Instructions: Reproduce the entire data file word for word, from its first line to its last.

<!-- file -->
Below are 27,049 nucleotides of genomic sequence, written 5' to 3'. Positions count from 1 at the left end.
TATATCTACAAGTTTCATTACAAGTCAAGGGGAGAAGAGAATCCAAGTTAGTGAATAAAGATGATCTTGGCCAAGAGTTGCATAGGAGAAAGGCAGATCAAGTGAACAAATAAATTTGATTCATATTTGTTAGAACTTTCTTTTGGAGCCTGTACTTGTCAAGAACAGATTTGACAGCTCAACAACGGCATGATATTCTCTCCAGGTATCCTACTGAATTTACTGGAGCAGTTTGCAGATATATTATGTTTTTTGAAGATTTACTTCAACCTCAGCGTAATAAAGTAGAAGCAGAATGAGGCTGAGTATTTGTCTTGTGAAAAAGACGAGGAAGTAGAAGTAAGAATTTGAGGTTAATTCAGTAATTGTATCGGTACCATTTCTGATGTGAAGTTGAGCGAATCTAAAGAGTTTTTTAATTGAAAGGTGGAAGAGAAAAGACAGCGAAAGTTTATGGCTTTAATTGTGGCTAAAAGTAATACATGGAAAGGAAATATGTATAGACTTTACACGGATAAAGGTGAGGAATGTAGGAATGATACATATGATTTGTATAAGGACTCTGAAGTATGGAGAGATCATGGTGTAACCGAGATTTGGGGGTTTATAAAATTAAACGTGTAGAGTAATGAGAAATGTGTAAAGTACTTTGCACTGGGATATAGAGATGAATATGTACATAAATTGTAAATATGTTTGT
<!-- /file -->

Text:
Below are 27,049 nucleotides of genomic sequence, written 5' to 3'. Positions count from 1 at the left end.
TATATCTACAAGTTTCATTACAAGTCAAGGGGAGAAGAGAATCCAAGTTAGTGAATAAAGATGATCTTGGCCAAGAGTTGCATAGGAGAAAGGCAGATCAAGTGAACAAATAAATTTGATTCATATTTGTTAGAACTTTCTTTTGGAGCCTGTACTTGTCAAGAACAGATTTGACAGCTCAACAACGGCATGATATTCTCTCCAGGTATCCTACTGAATTTACTGGAGCAGTTTGCAGATATATTATGTTTTTTGAAGATTTACTTCAACCTCAGCGTAATAAAGTAGAAGCAGAATGAGGCTGAGTATTTGTCTTGTGAAAAAGACGAGGAAGTAGAAGTAAGAATTTGAGGTTAATTCAGTAATTGTATCGGTACCATTTCTGATGTGAAGTTGAGCGAATCTAAAGAGTTTTTTAATTGAAAGGTGGAAGAGAAAAGACAGCGAAAGTTTATGGCTTTAATTGTGGCTAAAAGTAATACATGGAAAGGAAATATGTATAGACTTTACACGGATAAAGGTGAGGAATGTAGGAATGATACATATGATTTGTATAAGGACTCTGAAGTATGGAGAGATCATGGTGTAACCGAGATTTGGGGGTTTATAAAATTAAACGTGTAGAGTAATGAGAAATGTGTAAAGTACTTTGCACTGGGATATAGAGATGAATATGTACATAAATTGTAAATATGTTTGT